It has been cold and dry, and our winter flowering orchids have certainly been affected both in quantity and quality.
However in more sheltered areas with perhaps a bit more moisture available, there have been some very nice specimens.
The third of our Helmet Orchid species to flower each year, the Slaty Helmet Orchid, Corybas incurvus, has struggled, with many leaves appearing, but not too many flowers.
Slaty Helmet Orchid
Some people do get confused between the Veined Helmet Orchid, Corybas diemenicus, that we featured last month, and is quite rare in the district, and C. incurvus that is much more common and widespread. They do both have short flower stalks, but while the stalk of C. diemenicus is very noticeable, that of the Slaty Helmet Orchid is very short and often not noticeable, with the flower often appearing to sit on the leaf. The dorsal sepal (the helmet) is red on the Veined Helmet and slaty green on the Slaty Helmet. The labellum is also a distinguishable feature – widely flared on C. diemenicus and incurved on C. incurvus.
Greenhoods have continued to flower, and we are now welcoming Tall Greenhoods, Pterostylis melagramma, Blunt Greenhoods, P. curta, and the Dwarf Greenhood, P. nana. The Dwarf Greenhood appears to have liked our winter weather and some very extensive colonies of this species are appearing in many areas.
I have looked unsuccessfully for both the Green-striped Greenhood, P. chlorogramma and the Large Pointed Greenhood, P. x ingens.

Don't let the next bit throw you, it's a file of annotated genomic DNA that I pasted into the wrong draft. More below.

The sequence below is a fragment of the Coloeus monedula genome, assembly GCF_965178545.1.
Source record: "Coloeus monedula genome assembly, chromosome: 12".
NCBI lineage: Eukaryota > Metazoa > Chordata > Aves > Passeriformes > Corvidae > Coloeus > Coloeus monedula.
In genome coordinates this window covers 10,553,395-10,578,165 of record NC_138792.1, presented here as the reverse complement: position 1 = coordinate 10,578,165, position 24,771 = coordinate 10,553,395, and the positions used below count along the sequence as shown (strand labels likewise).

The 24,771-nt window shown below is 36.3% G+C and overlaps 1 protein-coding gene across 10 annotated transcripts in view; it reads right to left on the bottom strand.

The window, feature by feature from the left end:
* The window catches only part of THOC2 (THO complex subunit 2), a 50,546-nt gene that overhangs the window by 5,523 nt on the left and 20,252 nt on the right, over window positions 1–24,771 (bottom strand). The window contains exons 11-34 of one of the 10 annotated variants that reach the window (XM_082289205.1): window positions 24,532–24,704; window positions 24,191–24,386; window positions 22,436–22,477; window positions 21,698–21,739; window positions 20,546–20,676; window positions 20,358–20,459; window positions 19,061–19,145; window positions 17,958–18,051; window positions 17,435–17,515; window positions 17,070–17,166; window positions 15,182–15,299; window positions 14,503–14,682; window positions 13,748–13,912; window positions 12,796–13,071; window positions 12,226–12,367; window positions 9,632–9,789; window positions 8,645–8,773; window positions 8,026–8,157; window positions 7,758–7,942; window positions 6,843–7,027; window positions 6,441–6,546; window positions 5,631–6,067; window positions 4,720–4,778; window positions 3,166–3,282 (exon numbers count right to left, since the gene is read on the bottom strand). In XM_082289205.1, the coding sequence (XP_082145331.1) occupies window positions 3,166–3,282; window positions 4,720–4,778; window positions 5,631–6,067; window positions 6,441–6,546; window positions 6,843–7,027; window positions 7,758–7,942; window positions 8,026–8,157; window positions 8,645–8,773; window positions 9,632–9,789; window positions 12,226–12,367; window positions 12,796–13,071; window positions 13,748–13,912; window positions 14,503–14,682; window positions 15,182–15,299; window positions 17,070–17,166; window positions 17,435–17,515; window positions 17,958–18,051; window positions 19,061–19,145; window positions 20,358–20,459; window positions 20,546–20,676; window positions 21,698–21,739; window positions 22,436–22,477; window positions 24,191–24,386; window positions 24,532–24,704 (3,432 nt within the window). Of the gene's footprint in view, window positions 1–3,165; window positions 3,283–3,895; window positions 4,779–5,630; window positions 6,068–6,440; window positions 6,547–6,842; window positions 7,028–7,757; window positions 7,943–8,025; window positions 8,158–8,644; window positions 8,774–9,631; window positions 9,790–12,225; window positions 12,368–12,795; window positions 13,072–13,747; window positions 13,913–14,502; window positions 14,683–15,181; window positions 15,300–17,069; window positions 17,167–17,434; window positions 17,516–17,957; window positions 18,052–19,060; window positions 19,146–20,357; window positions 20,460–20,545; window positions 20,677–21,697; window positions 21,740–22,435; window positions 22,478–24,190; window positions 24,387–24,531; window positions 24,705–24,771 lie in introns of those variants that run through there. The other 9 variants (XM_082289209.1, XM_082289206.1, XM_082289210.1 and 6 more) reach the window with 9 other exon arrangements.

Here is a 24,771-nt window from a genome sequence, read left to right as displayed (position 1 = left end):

A few of the colourful Bluebeards, Pheladenia deformis, have shown their beauty in the last few weeks, and the Leopard Orchid, D.pardina, although in much fewer numbers than last year, is showing its distinctive yellow and brown flowers.
Mayfly orchids, Acianthus caudatus, are also flowering in certain areas.
It is disappointing to see that many of the Sun Orchids, Thelymitra sp., which appeared in July and gave promise of a good flowering season, do not seem to be producing flower buds. It would seem that it has been just too cold to encourage growth.
All of these orchids are photographed and described in Orchids of the Anglesea District available from ANGAIR. Please let us know of your orchid discoveries as they help to build up the bigger picture.
Freesia refracta and Freesia alba X F. leichtlinii are declared weeds in the Surf Coast Shire because they spread easily and threaten to invade bushland. Freesias are perennial herbs that die back in summer and produce new foliage in winter. The highly fragrant trumpet-shaped flowers appearing in spring are white to cream and pink with yellow markings, shaded purple on outer surface. Each plant has at least two corms, one below the other, thus requiring deep digging to remove them.
More details about how to control this weed can be found in the archive of Weeds of the Month.
There are a number of wonderful local Friends Groups that provide ANGAIR members and the community with opportunities for involvement.